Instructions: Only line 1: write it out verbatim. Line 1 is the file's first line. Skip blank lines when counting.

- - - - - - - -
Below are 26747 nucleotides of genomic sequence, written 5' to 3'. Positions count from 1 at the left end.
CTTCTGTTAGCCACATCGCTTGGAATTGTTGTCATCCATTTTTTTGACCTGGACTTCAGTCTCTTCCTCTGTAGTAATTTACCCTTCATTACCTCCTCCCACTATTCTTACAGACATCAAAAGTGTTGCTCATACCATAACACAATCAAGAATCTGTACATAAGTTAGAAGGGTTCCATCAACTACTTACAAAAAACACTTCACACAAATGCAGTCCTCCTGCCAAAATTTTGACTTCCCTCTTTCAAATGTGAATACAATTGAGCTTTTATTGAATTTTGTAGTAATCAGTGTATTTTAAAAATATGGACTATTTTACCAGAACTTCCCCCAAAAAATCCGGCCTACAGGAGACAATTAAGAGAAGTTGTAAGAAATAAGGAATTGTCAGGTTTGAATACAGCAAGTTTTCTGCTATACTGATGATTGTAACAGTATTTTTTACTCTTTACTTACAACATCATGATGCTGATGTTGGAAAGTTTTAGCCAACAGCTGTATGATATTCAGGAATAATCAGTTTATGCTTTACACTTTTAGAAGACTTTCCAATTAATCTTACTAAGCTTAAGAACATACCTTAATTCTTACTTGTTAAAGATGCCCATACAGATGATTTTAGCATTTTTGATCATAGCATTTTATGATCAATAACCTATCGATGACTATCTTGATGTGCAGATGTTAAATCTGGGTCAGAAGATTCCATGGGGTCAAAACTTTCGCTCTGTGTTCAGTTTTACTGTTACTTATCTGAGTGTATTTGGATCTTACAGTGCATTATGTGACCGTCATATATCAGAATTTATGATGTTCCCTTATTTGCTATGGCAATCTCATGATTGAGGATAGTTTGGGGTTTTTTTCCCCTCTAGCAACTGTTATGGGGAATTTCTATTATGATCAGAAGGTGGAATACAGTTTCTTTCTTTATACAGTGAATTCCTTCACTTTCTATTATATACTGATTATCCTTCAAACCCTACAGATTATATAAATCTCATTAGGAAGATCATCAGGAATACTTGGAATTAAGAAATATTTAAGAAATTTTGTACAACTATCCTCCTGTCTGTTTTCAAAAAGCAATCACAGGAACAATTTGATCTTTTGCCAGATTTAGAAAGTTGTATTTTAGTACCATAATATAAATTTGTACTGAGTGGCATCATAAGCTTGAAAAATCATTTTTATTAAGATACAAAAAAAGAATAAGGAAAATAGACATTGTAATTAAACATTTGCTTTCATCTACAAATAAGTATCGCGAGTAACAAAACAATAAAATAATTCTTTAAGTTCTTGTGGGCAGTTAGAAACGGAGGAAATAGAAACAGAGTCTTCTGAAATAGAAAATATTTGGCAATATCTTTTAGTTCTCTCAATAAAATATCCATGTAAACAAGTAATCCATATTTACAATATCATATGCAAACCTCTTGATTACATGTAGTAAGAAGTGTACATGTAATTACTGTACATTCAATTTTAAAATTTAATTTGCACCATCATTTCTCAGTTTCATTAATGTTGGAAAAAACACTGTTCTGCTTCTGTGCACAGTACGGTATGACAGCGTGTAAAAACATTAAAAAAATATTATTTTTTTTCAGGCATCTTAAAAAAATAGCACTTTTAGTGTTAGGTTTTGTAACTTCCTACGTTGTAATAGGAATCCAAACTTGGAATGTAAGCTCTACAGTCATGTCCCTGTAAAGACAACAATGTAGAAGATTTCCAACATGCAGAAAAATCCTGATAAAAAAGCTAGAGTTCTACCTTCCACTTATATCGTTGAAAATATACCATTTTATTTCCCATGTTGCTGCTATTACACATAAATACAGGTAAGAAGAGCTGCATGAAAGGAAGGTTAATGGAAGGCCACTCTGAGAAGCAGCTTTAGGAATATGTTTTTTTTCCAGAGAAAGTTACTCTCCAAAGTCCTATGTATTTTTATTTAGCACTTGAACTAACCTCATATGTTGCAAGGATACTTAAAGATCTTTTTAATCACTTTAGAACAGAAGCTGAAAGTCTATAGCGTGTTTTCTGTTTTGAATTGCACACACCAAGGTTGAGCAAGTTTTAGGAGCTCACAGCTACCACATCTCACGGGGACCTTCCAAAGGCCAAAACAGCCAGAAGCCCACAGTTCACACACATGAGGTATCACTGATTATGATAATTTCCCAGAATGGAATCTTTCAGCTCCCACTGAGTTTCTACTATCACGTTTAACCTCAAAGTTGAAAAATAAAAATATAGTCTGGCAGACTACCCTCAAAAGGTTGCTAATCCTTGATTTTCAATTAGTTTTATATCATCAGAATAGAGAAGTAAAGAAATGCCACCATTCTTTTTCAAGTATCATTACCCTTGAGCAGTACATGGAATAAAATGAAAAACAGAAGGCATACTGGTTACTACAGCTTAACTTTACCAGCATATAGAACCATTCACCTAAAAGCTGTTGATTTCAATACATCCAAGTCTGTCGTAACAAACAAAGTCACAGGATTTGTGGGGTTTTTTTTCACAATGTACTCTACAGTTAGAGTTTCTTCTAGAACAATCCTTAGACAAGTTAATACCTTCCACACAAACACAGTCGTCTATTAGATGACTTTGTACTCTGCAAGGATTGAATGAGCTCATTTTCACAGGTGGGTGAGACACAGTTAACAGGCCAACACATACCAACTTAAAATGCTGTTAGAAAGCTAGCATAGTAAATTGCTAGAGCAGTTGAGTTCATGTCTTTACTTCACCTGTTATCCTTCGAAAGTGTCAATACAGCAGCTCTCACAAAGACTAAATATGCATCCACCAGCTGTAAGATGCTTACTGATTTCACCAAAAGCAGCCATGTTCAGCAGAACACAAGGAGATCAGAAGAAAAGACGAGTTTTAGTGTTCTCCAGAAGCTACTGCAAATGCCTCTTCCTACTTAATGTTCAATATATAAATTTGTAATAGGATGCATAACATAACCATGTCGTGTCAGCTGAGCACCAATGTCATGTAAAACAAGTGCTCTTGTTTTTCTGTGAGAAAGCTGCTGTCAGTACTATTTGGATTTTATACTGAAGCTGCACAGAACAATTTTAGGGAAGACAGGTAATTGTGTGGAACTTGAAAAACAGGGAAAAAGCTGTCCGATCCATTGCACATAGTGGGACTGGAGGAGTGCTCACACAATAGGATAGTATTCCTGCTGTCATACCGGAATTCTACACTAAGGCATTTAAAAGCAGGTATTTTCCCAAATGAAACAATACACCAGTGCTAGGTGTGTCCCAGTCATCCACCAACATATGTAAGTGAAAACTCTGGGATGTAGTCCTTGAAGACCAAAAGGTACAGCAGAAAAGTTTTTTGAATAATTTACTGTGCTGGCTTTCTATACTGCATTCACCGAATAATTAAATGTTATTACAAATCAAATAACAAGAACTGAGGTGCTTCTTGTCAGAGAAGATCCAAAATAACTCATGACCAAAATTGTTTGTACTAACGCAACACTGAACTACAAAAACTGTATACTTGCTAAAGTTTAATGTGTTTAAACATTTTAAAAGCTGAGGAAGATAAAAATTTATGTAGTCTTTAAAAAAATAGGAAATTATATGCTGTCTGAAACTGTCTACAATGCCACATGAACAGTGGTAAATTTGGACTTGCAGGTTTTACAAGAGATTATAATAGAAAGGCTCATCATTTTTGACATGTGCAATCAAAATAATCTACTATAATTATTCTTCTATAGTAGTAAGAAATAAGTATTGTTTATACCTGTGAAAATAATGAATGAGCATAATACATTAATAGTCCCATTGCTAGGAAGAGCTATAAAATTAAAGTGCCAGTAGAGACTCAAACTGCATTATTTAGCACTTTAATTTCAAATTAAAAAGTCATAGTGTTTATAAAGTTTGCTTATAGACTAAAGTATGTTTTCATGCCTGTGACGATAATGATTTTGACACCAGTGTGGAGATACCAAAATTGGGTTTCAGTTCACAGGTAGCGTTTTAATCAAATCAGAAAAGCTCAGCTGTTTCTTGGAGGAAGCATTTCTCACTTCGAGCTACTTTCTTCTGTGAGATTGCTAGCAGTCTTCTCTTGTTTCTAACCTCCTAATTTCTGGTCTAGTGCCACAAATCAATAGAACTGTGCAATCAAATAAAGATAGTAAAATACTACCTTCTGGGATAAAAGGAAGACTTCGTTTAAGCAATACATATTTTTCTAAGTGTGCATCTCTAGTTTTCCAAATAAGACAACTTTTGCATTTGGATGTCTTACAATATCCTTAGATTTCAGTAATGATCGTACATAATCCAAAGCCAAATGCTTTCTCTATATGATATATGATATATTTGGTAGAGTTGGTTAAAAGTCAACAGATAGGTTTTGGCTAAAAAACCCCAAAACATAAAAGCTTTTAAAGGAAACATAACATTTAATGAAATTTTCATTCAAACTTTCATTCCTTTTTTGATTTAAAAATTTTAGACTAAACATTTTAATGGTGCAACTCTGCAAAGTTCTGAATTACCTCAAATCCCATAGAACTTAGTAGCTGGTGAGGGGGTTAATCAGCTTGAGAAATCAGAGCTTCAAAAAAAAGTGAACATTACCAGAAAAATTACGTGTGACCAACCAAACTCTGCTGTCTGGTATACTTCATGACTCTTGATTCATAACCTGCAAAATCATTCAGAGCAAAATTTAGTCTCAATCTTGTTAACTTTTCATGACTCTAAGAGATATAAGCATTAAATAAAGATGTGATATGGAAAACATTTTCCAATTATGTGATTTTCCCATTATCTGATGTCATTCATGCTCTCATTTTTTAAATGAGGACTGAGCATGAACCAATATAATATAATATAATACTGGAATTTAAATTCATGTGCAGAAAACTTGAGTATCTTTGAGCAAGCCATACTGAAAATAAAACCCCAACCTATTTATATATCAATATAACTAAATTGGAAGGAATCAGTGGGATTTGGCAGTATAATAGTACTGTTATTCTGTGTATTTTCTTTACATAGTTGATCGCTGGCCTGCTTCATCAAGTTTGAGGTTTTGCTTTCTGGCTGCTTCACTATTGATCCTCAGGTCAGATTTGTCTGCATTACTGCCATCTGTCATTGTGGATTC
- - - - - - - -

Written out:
Below are 26747 nucleotides of genomic sequence, written 5' to 3'. Positions count from 1 at the left end.